Overview

Gene Set Enrichment Analysis (GSEA) is a computational method that determines whether an a priori defined set of genes shows statistically
significant, concordant differences between two biological states
(e.g. phenotypes).

From this web site, you can:

What's New

29-Feb-2016: The Sunday 28-Feb-2016 maintenance is complete on the GSEA/MSigDB website. Thanks for your patience!

13-Jan-2016: Version 5.1 of the Molecular Signatures Database (MSigDB) is now available. It includes the addition of 2,962 gene sets to the C7 collection of immunologic signatures, as well as a number of updates and corrections. See the Release Notes for details.

23-Dec-2015: Our paper describing the generation of the Hallmarks collection and examples of its use for GSEA was published in Cell Systems.

10-Dec-2015: We have confirmed that GSEA v2.2.0 and newer are compatible with Java 8 and produce equivalent results. Its use is highly recommended.

05-May-2015: Version 5.0 of the Molecular Signatures Database (MSigDB) is now available. It includes a new collection (H) of 50 hallmark signatures and a number of other additions and updates. See the MSigDB v5.0 Release Notes for details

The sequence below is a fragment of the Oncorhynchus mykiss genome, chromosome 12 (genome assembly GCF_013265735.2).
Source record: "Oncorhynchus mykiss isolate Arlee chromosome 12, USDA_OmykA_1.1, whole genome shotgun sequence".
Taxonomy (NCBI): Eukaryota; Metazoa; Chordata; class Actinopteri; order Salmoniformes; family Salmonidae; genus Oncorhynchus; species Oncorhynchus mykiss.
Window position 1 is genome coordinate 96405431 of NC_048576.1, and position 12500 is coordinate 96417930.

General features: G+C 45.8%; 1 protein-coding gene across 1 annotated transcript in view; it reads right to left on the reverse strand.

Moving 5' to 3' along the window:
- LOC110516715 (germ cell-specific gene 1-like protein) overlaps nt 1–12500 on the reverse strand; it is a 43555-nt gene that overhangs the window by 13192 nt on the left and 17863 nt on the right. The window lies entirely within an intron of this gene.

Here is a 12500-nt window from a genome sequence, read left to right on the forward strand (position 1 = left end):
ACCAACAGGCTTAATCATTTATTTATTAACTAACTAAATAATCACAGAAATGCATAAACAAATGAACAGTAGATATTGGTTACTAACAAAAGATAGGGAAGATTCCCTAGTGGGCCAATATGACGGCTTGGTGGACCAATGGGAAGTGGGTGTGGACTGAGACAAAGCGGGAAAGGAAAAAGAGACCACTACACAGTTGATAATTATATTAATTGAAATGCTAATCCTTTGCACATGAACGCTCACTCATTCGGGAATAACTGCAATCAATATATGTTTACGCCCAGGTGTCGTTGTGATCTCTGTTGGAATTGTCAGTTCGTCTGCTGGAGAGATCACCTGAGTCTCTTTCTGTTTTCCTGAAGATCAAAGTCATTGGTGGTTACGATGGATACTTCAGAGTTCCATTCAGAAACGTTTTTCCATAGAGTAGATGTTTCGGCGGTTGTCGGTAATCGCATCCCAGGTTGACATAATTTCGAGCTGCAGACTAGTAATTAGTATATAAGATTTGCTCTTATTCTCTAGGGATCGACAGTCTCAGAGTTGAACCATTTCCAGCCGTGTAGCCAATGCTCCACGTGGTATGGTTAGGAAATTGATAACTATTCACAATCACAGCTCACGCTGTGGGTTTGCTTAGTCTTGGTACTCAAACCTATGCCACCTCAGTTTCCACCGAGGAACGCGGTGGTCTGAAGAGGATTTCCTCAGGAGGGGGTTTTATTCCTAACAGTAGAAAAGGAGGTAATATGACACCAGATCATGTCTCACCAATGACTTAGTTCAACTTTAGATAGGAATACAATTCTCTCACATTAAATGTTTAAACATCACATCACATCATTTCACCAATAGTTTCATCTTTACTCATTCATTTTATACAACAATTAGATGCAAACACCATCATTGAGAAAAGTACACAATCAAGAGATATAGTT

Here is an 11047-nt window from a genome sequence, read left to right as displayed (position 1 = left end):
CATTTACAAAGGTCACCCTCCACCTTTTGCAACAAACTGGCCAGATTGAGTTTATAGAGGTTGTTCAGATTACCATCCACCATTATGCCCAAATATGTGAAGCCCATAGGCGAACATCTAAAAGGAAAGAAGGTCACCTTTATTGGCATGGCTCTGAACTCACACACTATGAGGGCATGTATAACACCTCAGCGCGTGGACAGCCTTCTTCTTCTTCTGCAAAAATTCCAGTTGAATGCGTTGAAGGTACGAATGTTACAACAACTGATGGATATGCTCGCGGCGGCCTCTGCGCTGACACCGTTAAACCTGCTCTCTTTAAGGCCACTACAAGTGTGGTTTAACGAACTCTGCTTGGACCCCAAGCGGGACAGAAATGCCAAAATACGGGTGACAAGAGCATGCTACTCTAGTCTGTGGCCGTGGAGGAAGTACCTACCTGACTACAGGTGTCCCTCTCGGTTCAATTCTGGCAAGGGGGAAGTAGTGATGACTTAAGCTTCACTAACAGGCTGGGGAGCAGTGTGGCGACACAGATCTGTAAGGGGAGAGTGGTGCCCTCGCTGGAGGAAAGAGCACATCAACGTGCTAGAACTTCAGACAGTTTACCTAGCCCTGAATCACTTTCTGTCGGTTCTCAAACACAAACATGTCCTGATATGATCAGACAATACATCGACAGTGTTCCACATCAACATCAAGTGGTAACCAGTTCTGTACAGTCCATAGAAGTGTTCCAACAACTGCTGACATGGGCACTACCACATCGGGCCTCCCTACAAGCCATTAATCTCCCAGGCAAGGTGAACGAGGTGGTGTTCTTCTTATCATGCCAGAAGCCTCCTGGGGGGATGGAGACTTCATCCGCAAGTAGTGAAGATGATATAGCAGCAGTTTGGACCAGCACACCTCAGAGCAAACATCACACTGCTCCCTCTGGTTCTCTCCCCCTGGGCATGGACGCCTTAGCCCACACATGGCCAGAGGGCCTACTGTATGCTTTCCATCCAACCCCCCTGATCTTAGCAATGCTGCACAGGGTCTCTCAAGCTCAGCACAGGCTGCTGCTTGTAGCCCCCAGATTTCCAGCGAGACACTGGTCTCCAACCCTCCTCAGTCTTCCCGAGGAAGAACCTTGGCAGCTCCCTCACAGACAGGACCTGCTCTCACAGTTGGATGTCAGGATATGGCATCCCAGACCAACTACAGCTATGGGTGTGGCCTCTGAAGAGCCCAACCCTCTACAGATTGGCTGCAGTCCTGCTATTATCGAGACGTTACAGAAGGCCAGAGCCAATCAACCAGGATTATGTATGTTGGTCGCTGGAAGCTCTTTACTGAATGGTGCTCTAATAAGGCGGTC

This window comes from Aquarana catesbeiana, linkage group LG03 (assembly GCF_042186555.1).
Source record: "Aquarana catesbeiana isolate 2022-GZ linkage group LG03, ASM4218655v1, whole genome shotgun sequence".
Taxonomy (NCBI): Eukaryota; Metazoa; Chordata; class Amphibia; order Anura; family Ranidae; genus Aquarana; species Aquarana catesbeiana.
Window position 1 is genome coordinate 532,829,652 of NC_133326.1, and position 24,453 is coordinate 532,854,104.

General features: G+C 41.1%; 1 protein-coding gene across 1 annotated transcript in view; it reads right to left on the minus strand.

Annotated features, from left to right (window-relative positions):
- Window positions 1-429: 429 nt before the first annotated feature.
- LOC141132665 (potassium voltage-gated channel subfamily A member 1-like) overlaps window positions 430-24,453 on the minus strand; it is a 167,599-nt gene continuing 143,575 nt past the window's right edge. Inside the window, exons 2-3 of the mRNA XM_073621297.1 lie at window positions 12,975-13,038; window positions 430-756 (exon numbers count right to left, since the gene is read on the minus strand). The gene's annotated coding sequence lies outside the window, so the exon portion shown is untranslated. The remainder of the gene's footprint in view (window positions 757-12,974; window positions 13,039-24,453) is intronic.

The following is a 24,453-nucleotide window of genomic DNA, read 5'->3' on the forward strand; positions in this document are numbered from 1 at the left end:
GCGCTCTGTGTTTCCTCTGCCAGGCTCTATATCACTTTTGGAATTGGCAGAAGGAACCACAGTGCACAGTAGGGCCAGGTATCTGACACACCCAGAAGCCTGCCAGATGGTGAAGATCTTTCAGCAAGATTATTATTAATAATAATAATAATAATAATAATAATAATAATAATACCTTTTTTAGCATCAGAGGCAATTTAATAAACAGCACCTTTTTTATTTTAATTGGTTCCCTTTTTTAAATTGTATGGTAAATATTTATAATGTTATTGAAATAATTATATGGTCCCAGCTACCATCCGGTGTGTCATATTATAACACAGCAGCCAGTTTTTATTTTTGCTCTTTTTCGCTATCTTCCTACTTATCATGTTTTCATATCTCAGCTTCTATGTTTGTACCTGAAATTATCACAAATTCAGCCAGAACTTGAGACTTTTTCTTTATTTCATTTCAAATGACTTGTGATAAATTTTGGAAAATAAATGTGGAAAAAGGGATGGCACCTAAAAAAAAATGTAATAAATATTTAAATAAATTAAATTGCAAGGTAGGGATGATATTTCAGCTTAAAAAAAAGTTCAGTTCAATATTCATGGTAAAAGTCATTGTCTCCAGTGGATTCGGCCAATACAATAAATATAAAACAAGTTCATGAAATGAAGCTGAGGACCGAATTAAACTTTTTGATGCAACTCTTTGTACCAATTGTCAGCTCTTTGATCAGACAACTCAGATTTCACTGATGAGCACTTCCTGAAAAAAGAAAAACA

10-Jun-2014: In collaboration with the Bader Lab at the University of Toronto, we have added Enrichment Map visualizations as one of the steps in a GSEA analysis. See the GSEA v2.1.0 Release Notes for details.

Registration

Please register to download the GSEA software and view the MSigDB gene sets. After registering, you can log in at any time using your email address. Registration is free. Its only purpose is to help us track usage for reports to our funding agencies.

Contributors

GSEA and MSigDB are maintained by the GSEA team with the support of our MSigDB Scientific Advisory Board. Our thanks to our many contributors. Funded by: National Cancer Institute, National Institutes of Health, National Institute of General Medical Sciences.

Citing GSEA

To cite your use of the GSEA software, please reference Subramanian, Tamayo, et al. (2005, PNAS 102, 15545-15550) and Mootha, Lindgren, et al. (2003, Nat Genet 34, 267-273).